Also in 1996, researchers lead by Russell Ciochon and Vu The Long discussed the apparent co-occurrence of Homo erectus and Gigantopithecus blacki in Tham Khuyen Cave, Vietnam. This giant ape was contemporaneous with archaic humans throughout its range from six million to 300,000 years ago. That is quite a long and successful span of coexistence, and Gigantopithecus must have been a formidable “neighbor”–a true giant on the landscape of the world with the little near-humans and humans – and now we know very small Homo floresiensis too – like so many troublesome distant cousins breeding furiously and taking up living space.

So this is what we know. Apes, near-humans, humans, and little near-humans lived at the same time, probably just as they continue to today (even though anthropology does not acknowledge as much yet).

And gorillas and various other great apes, and such fossil species as Paranthropus show sagittal crests in females as well as males. Krantz’s reconstruction of Gigantopithecus with a sagittal crest is only logical based on the massive mandibles that have been discovered, which demonstrates evidence of heavy chewing probably taking place. Also Krantz, no doubt, added them too because he considered the Sasquatch his living model. But, of course, we don’t really know if Gigantopithecus had sagittal crests. We do, however, clearly know that Paranthropus did have the crests, as we have fossils with them on the top of their skulls.

Among various problems I have with Gigantopithecus, therefore, is the very large size of this ape, which would have put them at the extreme end of any Bigfoot heights recorded in sightings (closer to Mark Hall’s True Giants). Most people studying these Bigfoot would consider valid only more reasonable heights. Paranthropus, at between 5.5 and 7.5 feet, with known sagittal crests, I sense, is a more plausible fossil candidate for the classic PNW Bigfoot, the Neo-Giants. The case is straightforward for me. It seems unfortunate that people have spent a lot of time studying the few bones of Gigantopithecus as the “celebrity big fossil ape,” when more attention might be usefully devoted examining Paranthropus.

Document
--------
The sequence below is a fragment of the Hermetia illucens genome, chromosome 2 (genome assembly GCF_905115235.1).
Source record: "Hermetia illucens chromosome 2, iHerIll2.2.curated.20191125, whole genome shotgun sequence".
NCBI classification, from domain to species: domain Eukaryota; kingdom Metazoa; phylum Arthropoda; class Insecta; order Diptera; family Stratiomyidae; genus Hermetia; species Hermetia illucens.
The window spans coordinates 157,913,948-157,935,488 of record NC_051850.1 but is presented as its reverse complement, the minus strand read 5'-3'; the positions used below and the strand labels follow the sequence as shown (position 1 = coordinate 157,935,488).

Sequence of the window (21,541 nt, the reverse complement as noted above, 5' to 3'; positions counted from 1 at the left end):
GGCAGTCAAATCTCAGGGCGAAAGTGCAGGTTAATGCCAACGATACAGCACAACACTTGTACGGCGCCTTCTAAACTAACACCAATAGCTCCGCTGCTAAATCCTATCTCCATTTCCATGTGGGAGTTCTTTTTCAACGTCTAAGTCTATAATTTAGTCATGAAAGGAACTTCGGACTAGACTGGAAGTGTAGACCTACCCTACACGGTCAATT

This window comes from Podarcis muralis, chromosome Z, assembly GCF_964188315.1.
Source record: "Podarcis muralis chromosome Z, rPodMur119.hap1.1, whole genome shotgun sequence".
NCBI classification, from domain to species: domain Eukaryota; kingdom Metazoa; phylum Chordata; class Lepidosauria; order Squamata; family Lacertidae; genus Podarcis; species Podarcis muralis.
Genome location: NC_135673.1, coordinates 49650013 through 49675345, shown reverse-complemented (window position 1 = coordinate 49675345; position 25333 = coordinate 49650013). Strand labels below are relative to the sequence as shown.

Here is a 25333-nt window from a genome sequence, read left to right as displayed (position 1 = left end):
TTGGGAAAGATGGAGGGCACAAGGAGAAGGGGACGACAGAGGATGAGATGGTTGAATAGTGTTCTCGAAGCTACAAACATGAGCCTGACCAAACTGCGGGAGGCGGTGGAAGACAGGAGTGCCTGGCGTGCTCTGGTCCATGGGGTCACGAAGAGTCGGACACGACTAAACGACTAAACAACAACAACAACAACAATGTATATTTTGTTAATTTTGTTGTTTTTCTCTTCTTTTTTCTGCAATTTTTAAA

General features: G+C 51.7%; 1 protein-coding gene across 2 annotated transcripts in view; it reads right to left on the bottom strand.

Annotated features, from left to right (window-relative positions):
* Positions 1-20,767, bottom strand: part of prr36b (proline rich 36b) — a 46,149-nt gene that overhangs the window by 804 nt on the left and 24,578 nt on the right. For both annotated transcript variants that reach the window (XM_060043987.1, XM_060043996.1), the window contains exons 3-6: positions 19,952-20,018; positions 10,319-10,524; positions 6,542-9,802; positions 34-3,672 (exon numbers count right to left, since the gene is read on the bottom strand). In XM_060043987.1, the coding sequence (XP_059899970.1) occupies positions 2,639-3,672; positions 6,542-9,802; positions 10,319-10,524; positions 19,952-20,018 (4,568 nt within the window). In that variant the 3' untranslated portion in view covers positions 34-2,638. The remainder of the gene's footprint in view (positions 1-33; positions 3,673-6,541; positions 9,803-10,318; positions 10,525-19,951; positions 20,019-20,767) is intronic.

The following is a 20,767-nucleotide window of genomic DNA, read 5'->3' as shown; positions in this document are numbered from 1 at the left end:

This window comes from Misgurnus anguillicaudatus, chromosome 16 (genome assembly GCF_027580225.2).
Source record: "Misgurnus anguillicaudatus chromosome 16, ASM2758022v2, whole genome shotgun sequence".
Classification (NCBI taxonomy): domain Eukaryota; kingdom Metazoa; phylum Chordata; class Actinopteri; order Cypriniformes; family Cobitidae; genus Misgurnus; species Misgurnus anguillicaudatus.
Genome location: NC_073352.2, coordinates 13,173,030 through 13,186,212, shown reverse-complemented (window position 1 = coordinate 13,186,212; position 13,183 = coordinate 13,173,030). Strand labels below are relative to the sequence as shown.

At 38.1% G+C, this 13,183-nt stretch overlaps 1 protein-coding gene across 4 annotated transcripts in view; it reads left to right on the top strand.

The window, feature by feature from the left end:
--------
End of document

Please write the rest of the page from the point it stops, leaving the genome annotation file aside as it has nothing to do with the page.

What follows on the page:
For those interested in the question of Paranthropus, I recommend an article:

Clarke, Ronald J. “The Genus Paranthropus: What’s in a Name?” in W. E. Meikle, F. C. Howell, and N. G. Jablonski (eds) Contemporary Issues in Human Evolution (San Francisco: California Academy of Sciences, 1996) Memoir 21, pages 93-104.

Clarke talks about the use of the name Paranthropus and the generic separation it denotes as having “well-known and long-standing support.” Indeed, he writes that “the name Paranthropus has been alive and well and supported by zoologically sound credentials. It is certainly welcome news that more human anatomists and physical anthropologists are coming to the belated realization that Paranthropus merits generic distinction, but it is to the zoologist John Robinson that credit must be given for not only recognizing this from the outset, but also for his many clear explanations of why this was so.”

Paranthropus is a unique, intriguing-looking primate which fills the bill for what the Pacific Northwest Sasquatch has been and is. The African Paranthropus has been associated, in past theories, to the Asian Meganthropus, which appears to be linked to the American Sasquatch.

Meganthropus fossils have exhibited a sagittal crest (although some others call them sagittal keels). I
ndeed, a couple examples in southeastern Asia were found with double sagittal crests.

The only person who has written about and come forth saying that Meganthropus reached Australia and has been found with large tools is Rex Gilroy. His claims are unverified by paleoanthropologists, most cryptozoologists, and are not taken to be supportable. Most hominologists interested in the Meganthropus question do not consider Gilroy’s evidence for Meganthropus tool use as valid either.